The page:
Colin

This is a fascinating book. I found chapter three to be particularly controversial yet exploitative in its conceptual ideologies.

Chiropractor Seattle

Wow! Thanks for the clarification. Reading the Bible, I always wondered if, when we say "Jesus will come again", this means He has come before but did not see any clue in the Bible apart of course from His birth.

I guess it now makes sense to me that through Melchizedek, King of Righteousness, King of Peace, Jesus appeared not only before Abraham's time but in Davis' time before His coming as The New Covenant.

Thank you for clarifying the fact and confirming my belief that Jesus is the one and only Priest that truly links us God. Definately He will come again to judge the living and the dead and who knows? Maybe under a different name.

By the way your statement on the 10 commandments is also spot on as Jesus himself said only 2 commendments are effective: "I am the Lord thy God. There is no other god but Me" and "Love one another as I have loved you".

Again thank you. I have enjoyed reading your statement.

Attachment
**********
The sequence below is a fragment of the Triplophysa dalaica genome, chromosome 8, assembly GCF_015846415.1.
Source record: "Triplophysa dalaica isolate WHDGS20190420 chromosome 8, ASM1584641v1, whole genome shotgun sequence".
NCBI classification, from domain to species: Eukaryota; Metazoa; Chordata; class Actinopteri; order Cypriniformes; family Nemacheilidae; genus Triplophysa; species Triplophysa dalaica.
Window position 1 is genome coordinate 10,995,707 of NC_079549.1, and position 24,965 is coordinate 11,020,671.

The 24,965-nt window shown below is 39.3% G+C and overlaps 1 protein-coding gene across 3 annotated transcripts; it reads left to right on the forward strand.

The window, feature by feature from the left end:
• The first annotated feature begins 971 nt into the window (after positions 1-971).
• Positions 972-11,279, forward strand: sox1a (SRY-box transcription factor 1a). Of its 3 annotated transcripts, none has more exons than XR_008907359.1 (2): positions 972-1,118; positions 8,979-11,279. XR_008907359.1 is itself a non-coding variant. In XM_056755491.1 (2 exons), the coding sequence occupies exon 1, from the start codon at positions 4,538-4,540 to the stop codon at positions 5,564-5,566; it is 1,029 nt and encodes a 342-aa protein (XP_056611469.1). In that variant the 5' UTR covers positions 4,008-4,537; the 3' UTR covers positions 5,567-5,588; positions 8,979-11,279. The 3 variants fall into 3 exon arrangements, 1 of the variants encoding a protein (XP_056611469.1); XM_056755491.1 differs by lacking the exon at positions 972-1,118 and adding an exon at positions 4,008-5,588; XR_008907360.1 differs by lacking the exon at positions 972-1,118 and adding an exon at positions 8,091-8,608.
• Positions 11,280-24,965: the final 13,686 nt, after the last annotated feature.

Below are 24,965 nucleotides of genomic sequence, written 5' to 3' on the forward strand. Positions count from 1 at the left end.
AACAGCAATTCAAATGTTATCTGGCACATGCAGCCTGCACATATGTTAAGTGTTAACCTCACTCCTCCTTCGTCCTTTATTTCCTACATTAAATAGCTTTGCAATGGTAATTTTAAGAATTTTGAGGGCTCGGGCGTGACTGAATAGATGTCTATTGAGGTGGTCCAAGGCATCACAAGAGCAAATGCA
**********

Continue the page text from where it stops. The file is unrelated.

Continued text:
Fleur

Thank you for clarifying the meaning of the priesthood of Melchizedek. I am not a scholar but love to learn and always seem to have questions about the bible. It helps me to understand the related ideas concerning the old law, forgiveness of sin, and grace and works. I see the connection now from Genesis to Jesus. Well done.

That missing link really nailed it.I never foresaw such a verse would be there,yet given it was said by Abba,I am in full agreement in faith.

However,on that part if that High Priest was Christ,it clearly says..."like the Son of God"...therefore,annulling the possibility of him being Christ.
Also,as mentioned,he was an actual man-actual King of an actual place.Jesus wouldn't have come before His time,it would contradict many other prophesies like of Isaiah that came after;let alone the Synoptics.
I would say,in your own words of how a High Priest came to be,"He had to be chosen by God to office" and also righteous,but having been a real man-hence the word "LIKE" a son of God.